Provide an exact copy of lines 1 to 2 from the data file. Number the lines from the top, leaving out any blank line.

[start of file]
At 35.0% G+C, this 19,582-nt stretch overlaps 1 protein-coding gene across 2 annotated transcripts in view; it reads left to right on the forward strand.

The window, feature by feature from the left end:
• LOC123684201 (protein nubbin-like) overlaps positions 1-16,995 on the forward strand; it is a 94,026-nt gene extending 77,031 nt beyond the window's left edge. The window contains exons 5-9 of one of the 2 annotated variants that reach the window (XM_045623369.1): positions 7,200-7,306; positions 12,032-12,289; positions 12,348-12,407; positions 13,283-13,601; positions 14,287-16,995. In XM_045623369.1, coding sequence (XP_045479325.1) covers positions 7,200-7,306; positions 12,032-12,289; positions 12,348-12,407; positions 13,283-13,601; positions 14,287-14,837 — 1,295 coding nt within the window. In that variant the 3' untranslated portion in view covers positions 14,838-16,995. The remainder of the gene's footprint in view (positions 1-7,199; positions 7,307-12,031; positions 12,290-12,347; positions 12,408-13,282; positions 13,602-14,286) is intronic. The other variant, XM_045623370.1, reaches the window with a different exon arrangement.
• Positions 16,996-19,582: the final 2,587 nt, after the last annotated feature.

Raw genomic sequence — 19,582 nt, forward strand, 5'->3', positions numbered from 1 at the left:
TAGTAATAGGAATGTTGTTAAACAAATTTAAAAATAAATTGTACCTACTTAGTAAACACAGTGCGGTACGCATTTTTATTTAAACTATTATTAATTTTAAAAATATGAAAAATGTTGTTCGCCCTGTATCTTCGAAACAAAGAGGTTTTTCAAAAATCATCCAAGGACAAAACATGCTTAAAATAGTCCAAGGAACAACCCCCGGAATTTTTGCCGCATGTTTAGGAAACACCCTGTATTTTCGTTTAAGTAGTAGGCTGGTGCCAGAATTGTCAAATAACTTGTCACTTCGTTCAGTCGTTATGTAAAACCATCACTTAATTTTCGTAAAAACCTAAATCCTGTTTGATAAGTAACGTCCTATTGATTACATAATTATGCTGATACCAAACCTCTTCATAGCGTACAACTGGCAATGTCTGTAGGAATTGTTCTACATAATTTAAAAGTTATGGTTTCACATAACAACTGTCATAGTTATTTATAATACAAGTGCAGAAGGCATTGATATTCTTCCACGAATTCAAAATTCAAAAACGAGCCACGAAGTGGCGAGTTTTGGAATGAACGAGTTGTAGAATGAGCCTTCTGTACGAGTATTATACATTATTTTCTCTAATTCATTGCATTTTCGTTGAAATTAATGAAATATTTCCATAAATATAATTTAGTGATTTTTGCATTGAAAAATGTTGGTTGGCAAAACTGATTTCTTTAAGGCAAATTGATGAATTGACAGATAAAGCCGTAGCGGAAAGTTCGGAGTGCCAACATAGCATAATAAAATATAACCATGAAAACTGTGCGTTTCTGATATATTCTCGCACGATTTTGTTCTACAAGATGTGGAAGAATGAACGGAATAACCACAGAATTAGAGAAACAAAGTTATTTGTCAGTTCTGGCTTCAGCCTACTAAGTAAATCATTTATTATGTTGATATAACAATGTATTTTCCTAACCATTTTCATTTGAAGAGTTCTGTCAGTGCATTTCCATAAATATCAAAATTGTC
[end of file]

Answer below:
At 35.0% G+C, this 19,582-nt stretch overlaps 1 protein-coding gene across 2 annotated transcripts in view; it reads left to right on the forward strand.

The window, feature by feature from the left end: